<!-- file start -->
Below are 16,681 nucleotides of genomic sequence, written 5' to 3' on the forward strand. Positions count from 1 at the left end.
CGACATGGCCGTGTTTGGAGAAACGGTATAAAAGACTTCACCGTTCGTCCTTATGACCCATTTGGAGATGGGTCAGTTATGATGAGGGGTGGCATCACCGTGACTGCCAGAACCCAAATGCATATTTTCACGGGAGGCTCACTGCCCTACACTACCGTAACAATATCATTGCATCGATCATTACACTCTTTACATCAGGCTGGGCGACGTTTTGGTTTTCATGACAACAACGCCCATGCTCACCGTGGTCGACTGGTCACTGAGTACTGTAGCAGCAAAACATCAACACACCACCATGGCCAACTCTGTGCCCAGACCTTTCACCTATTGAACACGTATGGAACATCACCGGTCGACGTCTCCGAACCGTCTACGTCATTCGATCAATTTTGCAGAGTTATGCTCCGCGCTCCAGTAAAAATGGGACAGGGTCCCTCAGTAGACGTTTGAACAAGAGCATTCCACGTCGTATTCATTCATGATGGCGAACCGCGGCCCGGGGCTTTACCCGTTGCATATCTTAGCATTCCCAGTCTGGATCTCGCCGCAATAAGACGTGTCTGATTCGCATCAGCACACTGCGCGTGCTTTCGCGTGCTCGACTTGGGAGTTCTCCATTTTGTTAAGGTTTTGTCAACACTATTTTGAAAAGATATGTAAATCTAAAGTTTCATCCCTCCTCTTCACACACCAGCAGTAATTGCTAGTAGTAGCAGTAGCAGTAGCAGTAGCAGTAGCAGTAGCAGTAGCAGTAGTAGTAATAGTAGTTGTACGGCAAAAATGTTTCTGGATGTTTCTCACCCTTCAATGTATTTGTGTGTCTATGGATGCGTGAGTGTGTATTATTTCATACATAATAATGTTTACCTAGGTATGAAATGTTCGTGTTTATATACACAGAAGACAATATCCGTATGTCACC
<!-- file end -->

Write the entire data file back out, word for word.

Below are 16,681 nucleotides of genomic sequence, written 5' to 3' on the forward strand. Positions count from 1 at the left end.
CGACATGGCCGTGTTTGGAGAAACGGTATAAAAGACTTCACCGTTCGTCCTTATGACCCATTTGGAGATGGGTCAGTTATGATGAGGGGTGGCATCACCGTGACTGCCAGAACCCAAATGCATATTTTCACGGGAGGCTCACTGCCCTACACTACCGTAACAATATCATTGCATCGATCATTACACTCTTTACATCAGGCTGGGCGACGTTTTGGTTTTCATGACAACAACGCCCATGCTCACCGTGGTCGACTGGTCACTGAGTACTGTAGCAGCAAAACATCAACACACCACCATGGCCAACTCTGTGCCCAGACCTTTCACCTATTGAACACGTATGGAACATCACCGGTCGACGTCTCCGAACCGTCTACGTCATTCGATCAATTTTGCAGAGTTATGCTCCGCGCTCCAGTAAAAATGGGACAGGGTCCCTCAGTAGACGTTTGAACAAGAGCATTCCACGTCGTATTCATTCATGATGGCGAACCGCGGCCCGGGGCTTTACCCGTTGCATATCTTAGCATTCCCAGTCTGGATCTCGCCGCAATAAGACGTGTCTGATTCGCATCAGCACACTGCGCGTGCTTTCGCGTGCTCGACTTGGGAGTTCTCCATTTTGTTAAGGTTTTGTCAACACTATTTTGAAAAGATATGTAAATCTAAAGTTTCATCCCTCCTCTTCACACACCAGCAGTAATTGCTAGTAGTAGCAGTAGCAGTAGCAGTAGCAGTAGCAGTAGCAGTAGCAGTAGTAGTAATAGTAGTTGTACGGCAAAAATGTTTCTGGATGTTTCTCACCCTTCAATGTATTTGTGTGTCTATGGATGCGTGAGTGTGTATTATTTCATACATAATAATGTTTACCTAGGTATGAAATGTTCGTGTTTATATACACAGAAGACAATATCCGTATGTCACC